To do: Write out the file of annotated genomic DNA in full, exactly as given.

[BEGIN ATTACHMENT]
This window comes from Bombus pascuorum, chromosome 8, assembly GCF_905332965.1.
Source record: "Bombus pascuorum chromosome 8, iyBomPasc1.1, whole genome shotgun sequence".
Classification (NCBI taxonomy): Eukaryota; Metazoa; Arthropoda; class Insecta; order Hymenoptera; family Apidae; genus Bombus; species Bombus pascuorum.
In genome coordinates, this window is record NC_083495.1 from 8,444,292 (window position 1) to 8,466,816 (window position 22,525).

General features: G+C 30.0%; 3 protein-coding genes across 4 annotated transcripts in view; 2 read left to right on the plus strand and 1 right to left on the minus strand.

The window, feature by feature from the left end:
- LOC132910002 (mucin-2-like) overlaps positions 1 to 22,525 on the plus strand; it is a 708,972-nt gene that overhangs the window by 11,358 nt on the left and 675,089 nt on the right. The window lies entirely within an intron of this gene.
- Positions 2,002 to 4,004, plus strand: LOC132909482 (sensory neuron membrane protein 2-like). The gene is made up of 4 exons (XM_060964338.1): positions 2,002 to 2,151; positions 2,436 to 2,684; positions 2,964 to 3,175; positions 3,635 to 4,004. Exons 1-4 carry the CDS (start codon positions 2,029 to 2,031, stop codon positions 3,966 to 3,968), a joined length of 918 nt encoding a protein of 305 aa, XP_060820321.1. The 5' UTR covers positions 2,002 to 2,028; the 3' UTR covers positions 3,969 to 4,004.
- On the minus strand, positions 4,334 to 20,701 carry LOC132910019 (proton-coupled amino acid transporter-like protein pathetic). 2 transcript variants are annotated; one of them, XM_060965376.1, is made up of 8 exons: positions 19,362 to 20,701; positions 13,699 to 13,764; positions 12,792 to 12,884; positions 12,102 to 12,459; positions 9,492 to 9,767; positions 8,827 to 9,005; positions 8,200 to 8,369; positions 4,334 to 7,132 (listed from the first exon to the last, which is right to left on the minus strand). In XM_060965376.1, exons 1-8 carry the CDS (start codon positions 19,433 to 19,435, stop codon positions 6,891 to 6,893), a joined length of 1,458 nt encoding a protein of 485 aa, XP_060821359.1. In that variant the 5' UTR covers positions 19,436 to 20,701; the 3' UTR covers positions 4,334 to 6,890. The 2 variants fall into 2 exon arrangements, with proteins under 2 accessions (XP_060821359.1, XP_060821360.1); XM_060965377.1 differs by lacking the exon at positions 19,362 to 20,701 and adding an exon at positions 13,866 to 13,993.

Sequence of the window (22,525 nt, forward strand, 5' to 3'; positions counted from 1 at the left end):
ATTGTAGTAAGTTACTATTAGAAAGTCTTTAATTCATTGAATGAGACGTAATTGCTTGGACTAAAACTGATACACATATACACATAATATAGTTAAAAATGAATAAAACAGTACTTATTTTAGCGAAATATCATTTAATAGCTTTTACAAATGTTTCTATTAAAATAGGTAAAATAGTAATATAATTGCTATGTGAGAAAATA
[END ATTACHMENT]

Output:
This window comes from Bombus pascuorum, chromosome 8, assembly GCF_905332965.1.
Source record: "Bombus pascuorum chromosome 8, iyBomPasc1.1, whole genome shotgun sequence".
Classification (NCBI taxonomy): Eukaryota; Metazoa; Arthropoda; class Insecta; order Hymenoptera; family Apidae; genus Bombus; species Bombus pascuorum.
In genome coordinates, this window is record NC_083495.1 from 8,444,292 (window position 1) to 8,466,816 (window position 22,525).

General features: G+C 30.0%; 3 protein-coding genes across 4 annotated transcripts in view; 2 read left to right on the plus strand and 1 right to left on the minus strand.

The window, feature by feature from the left end:
- LOC132910002 (mucin-2-like) overlaps positions 1 to 22,525 on the plus strand; it is a 708,972-nt gene that overhangs the window by 11,358 nt on the left and 675,089 nt on the right. The window lies entirely within an intron of this gene.
- Positions 2,002 to 4,004, plus strand: LOC132909482 (sensory neuron membrane protein 2-like). The gene is made up of 4 exons (XM_060964338.1): positions 2,002 to 2,151; positions 2,436 to 2,684; positions 2,964 to 3,175; positions 3,635 to 4,004. Exons 1-4 carry the CDS (start codon positions 2,029 to 2,031, stop codon positions 3,966 to 3,968), a joined length of 918 nt encoding a protein of 305 aa, XP_060820321.1. The 5' UTR covers positions 2,002 to 2,028; the 3' UTR covers positions 3,969 to 4,004.
- On the minus strand, positions 4,334 to 20,701 carry LOC132910019 (proton-coupled amino acid transporter-like protein pathetic). 2 transcript variants are annotated; one of them, XM_060965376.1, is made up of 8 exons: positions 19,362 to 20,701; positions 13,699 to 13,764; positions 12,792 to 12,884; positions 12,102 to 12,459; positions 9,492 to 9,767; positions 8,827 to 9,005; positions 8,200 to 8,369; positions 4,334 to 7,132 (listed from the first exon to the last, which is right to left on the minus strand). In XM_060965376.1, exons 1-8 carry the CDS (start codon positions 19,433 to 19,435, stop codon positions 6,891 to 6,893), a joined length of 1,458 nt encoding a protein of 485 aa, XP_060821359.1. In that variant the 5' UTR covers positions 19,436 to 20,701; the 3' UTR covers positions 4,334 to 6,890. The 2 variants fall into 2 exon arrangements, with proteins under 2 accessions (XP_060821359.1, XP_060821360.1); XM_060965377.1 differs by lacking the exon at positions 19,362 to 20,701 and adding an exon at positions 13,866 to 13,993.

Sequence of the window (22,525 nt, forward strand, 5' to 3'; positions counted from 1 at the left end):
ATTGTAGTAAGTTACTATTAGAAAGTCTTTAATTCATTGAATGAGACGTAATTGCTTGGACTAAAACTGATACACATATACACATAATATAGTTAAAAATGAATAAAACAGTACTTATTTTAGCGAAATATCATTTAATAGCTTTTACAAATGTTTCTATTAAAATAGGTAAAATAGTAATATAATTGCTATGTGAGAAAATA